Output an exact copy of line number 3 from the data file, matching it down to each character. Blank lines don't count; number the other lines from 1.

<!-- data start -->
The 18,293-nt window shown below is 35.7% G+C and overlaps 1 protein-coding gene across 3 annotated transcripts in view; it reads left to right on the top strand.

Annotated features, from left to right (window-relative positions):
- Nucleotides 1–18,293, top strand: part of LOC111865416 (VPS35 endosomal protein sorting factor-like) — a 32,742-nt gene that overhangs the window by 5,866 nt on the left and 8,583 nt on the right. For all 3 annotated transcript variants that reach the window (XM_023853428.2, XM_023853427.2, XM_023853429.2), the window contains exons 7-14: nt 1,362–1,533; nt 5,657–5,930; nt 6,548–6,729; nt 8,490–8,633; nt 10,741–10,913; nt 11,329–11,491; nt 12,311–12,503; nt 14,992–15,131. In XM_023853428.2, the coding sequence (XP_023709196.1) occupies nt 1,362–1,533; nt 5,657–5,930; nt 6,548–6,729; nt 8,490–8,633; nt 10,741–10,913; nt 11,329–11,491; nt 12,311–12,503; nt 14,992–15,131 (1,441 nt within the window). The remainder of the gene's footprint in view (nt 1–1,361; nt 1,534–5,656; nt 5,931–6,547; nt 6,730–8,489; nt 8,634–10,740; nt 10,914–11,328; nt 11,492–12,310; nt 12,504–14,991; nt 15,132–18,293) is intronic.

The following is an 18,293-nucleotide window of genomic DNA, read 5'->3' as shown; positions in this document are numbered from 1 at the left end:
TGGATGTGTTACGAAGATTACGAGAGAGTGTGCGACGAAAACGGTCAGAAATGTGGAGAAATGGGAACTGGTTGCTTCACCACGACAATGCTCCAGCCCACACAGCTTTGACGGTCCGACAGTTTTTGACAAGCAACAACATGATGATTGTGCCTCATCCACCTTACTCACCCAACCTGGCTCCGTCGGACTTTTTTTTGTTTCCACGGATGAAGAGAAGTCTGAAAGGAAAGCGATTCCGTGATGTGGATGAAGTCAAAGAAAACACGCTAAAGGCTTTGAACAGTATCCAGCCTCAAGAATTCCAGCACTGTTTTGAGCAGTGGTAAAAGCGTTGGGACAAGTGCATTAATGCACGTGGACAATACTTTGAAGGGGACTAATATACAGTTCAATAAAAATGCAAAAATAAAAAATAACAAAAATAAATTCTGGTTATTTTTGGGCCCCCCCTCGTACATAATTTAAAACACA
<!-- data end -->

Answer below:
- Nucleotides 1–18,293, top strand: part of LOC111865416 (VPS35 endosomal protein sorting factor-like) — a 32,742-nt gene that overhangs the window by 5,866 nt on the left and 8,583 nt on the right. For all 3 annotated transcript variants that reach the window (XM_023853428.2, XM_023853427.2, XM_023853429.2), the window contains exons 7-14: nt 1,362–1,533; nt 5,657–5,930; nt 6,548–6,729; nt 8,490–8,633; nt 10,741–10,913; nt 11,329–11,491; nt 12,311–12,503; nt 14,992–15,131. In XM_023853428.2, the coding sequence (XP_023709196.1) occupies nt 1,362–1,533; nt 5,657–5,930; nt 6,548–6,729; nt 8,490–8,633; nt 10,741–10,913; nt 11,329–11,491; nt 12,311–12,503; nt 14,992–15,131 (1,441 nt within the window). The remainder of the gene's footprint in view (nt 1–1,361; nt 1,534–5,656; nt 5,931–6,547; nt 6,730–8,489; nt 8,634–10,740; nt 10,914–11,328; nt 11,492–12,310; nt 12,504–14,991; nt 15,132–18,293) is intronic.